I was having a conversation on Facebook about this so I thought I’d bring it here, setting the scene in this first post. Let’s assume that libertarian free will is not true. I have written a lot on this over the past 10 years such that if you would like to find out why I think this, then check my free will and determinism category at the bottom of this blog post. Given the negation of libertarian free will (the conscious and real ability to do otherwise in any single given causal circumstance), it is worth noting that it doesn’t really matter what causal version of reality we then add here to – whether it be strict, hard determinism, compatiblism, adequate determinism that allows for quantum indeterminacy or something else.
The question then becomes, why do we have the illusion of free will? Why do we think we can freely choose otherwise in a given situation? All other animals that we look at appear to be situation-action machines. That means, given a particular stimulus, they react in a particular way. It’s a biological algorithm of sorts. We, as humans, add so much more complexity onto this, and so much language and philosophy, that we think that we are categorically different from these other animals. But that level of complexity doesn’t make us a different category of being entirely, I would argue.
Now, given evolution, we can explain or try to explain all our behaviours, psychological and otherwise. Why we laugh, why we dig music, why we lie, while we vie for status – all of this is explicable by evolution and evolutionary psychology. So why free will? Why can’t we just look at other humans and understand them mechanistically?
Well, simplistically, it could be that this has been a very useful illusion that has allowed us to successfully exist, in terms of evolution, as a complex, social organism. We might look at something like this. Imagine a farrier puts some horseshoes on your horse. You, as a farmer, attributes responsibility to him as an agent. You don’t look at him and think “wow, look at how the universe has conspired to cause this entity, known as the farrier, to put horseshoes on my horse!” First and foremost, this would require a really complete understanding of science, philosophy and the world around us that early humans simply didn’t have. These worldviews and their cadres of knowledge take time to develop.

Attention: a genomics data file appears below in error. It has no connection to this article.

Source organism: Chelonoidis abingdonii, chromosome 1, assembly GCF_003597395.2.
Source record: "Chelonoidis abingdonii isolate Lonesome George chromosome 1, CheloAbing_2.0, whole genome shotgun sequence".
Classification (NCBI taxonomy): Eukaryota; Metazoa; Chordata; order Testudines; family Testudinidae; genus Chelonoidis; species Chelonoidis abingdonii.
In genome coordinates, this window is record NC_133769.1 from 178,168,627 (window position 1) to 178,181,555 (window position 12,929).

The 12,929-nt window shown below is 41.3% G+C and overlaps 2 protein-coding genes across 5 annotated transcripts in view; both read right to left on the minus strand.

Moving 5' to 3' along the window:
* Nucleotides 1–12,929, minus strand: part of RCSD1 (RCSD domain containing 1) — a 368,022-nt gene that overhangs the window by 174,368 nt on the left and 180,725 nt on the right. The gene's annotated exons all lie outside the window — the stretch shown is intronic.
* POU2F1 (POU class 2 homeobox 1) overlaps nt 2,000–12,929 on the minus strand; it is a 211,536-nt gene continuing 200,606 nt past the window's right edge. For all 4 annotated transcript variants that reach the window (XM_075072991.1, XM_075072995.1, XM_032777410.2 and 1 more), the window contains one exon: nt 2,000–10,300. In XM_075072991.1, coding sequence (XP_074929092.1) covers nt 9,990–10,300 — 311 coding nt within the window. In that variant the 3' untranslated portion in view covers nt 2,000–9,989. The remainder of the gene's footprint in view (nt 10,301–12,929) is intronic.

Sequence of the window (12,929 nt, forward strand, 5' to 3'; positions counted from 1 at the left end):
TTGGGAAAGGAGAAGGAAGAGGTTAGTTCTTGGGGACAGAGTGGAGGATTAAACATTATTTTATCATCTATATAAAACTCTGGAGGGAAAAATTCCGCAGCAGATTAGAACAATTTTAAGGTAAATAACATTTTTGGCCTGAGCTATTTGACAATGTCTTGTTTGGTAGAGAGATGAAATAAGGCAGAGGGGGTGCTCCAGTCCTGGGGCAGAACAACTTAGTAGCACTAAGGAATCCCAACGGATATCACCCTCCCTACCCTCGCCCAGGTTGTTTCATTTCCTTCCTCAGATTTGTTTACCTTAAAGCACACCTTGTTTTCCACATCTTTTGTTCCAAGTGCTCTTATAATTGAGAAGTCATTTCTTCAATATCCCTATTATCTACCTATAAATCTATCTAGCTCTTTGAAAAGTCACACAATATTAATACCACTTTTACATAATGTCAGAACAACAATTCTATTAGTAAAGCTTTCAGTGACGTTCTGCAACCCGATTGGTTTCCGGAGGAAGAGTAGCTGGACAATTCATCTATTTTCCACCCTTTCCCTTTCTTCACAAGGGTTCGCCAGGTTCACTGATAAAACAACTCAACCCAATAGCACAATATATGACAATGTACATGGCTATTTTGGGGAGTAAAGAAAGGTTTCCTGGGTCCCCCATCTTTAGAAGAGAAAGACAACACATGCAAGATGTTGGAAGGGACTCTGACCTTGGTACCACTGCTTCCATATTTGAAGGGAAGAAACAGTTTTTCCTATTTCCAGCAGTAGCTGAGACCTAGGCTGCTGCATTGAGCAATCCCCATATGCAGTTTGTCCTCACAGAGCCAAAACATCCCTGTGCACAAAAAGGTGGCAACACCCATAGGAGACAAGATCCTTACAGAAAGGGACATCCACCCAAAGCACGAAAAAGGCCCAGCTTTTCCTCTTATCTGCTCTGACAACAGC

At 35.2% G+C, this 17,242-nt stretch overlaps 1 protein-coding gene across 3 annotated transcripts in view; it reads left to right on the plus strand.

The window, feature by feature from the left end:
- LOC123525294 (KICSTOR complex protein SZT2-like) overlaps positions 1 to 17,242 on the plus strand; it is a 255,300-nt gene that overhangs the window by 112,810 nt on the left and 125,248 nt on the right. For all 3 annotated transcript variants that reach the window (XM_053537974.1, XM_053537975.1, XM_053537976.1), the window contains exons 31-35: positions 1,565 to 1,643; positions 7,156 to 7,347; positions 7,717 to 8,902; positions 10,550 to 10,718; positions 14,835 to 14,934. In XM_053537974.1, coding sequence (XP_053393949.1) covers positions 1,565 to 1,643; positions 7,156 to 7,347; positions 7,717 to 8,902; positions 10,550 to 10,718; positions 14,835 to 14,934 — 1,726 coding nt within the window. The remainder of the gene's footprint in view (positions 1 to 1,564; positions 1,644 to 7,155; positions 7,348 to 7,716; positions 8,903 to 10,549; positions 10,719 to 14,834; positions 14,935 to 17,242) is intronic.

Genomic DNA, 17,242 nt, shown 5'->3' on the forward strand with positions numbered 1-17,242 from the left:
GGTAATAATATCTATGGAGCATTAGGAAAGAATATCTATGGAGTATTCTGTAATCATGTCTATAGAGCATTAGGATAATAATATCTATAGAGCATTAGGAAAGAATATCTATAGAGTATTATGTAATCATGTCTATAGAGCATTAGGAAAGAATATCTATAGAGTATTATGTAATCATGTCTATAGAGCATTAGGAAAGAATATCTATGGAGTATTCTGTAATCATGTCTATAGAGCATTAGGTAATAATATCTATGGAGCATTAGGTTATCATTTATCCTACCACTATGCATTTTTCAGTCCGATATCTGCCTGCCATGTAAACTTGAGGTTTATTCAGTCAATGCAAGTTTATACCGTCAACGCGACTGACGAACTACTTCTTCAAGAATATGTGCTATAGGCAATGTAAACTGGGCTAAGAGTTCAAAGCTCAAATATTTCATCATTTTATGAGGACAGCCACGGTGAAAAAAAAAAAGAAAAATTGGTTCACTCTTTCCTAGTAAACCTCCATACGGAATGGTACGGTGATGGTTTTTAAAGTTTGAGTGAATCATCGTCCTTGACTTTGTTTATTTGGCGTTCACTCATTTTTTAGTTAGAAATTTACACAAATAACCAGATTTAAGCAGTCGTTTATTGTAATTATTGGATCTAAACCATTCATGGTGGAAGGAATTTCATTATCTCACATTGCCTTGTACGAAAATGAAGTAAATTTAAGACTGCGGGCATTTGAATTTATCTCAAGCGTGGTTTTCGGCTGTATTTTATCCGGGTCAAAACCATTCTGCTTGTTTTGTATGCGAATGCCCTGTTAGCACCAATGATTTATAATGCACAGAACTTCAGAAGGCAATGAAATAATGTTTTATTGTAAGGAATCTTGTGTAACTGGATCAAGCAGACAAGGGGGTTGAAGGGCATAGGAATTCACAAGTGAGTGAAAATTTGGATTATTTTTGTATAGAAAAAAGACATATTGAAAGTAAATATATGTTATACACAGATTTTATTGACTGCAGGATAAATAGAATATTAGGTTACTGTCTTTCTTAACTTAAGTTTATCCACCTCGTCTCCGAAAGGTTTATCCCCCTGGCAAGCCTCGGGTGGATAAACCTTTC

Attributing causal responsibility to the farrier for putting horseshoes on your horse means that you, as a farmer, are more likely to give him four bushels of hay. The whole idea of agency where actions are supposedly really carried out by that agent appears to underwrite transactions and human social interaction. Arguably, this is a very useful illusion. Although, in reality, whole myriad variables necessarily had to come together for the farrier to do what he did. We so often utilise something called proximal or proximate causation so that we look at the nearest agent to an action and declare “She did it!”
So perhaps the illusion is both simple (as in, easy for us to understand – it was simply impossible for us to fully understand or even think otherwise with our limited knowledge) and useful. There might, indeed, be other reasons that have developed evolutionarily that showed the usefulness of libertarian free will as an idea or humanity.
However, it is now pertinent to think about whether this useful illusion is still, indeed, useful. I hope to answer this in my next post. That said, there is every chance that I might just end up asking more questions and not giving any answers at all!
Stay in touch! Like A Tippling Philosopher on Facebook: